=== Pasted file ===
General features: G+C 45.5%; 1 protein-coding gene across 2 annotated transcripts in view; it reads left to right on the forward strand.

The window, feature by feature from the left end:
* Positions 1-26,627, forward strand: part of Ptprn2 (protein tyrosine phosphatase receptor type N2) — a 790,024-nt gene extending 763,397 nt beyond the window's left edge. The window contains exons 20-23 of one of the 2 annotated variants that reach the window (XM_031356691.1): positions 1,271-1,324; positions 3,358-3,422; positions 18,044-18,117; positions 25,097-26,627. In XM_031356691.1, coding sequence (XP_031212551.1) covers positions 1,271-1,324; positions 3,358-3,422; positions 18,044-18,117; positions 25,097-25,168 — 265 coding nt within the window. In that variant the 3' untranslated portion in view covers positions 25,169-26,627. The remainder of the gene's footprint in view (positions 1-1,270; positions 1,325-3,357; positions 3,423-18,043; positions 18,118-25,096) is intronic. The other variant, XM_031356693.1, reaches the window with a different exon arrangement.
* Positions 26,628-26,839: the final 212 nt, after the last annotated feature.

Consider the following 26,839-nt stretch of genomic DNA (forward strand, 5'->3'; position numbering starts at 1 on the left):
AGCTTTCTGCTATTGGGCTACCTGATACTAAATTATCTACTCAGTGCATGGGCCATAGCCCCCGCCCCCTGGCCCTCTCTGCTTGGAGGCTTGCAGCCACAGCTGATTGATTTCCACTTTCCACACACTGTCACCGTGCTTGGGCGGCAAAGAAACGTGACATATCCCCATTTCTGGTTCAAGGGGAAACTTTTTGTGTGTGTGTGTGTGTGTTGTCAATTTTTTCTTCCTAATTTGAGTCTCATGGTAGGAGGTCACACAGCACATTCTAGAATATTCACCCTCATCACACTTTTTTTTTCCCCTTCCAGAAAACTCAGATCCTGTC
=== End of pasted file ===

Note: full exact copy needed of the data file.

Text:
General features: G+C 45.5%; 1 protein-coding gene across 2 annotated transcripts in view; it reads left to right on the forward strand.

The window, feature by feature from the left end:
* Positions 1-26,627, forward strand: part of Ptprn2 (protein tyrosine phosphatase receptor type N2) — a 790,024-nt gene extending 763,397 nt beyond the window's left edge. The window contains exons 20-23 of one of the 2 annotated variants that reach the window (XM_031356691.1): positions 1,271-1,324; positions 3,358-3,422; positions 18,044-18,117; positions 25,097-26,627. In XM_031356691.1, coding sequence (XP_031212551.1) covers positions 1,271-1,324; positions 3,358-3,422; positions 18,044-18,117; positions 25,097-25,168 — 265 coding nt within the window. In that variant the 3' untranslated portion in view covers positions 25,169-26,627. The remainder of the gene's footprint in view (positions 1-1,270; positions 1,325-3,357; positions 3,423-18,043; positions 18,118-25,096) is intronic. The other variant, XM_031356693.1, reaches the window with a different exon arrangement.
* Positions 26,628-26,839: the final 212 nt, after the last annotated feature.

Consider the following 26,839-nt stretch of genomic DNA (forward strand, 5'->3'; position numbering starts at 1 on the left):
AGCTTTCTGCTATTGGGCTACCTGATACTAAATTATCTACTCAGTGCATGGGCCATAGCCCCCGCCCCCTGGCCCTCTCTGCTTGGAGGCTTGCAGCCACAGCTGATTGATTTCCACTTTCCACACACTGTCACCGTGCTTGGGCGGCAAAGAAACGTGACATATCCCCATTTCTGGTTCAAGGGGAAACTTTTTGTGTGTGTGTGTGTGTGTTGTCAATTTTTTCTTCCTAATTTGAGTCTCATGGTAGGAGGTCACACAGCACATTCTAGAATATTCACCCTCATCACACTTTTTTTTTCCCCTTCCAGAAAACTCAGATCCTGTC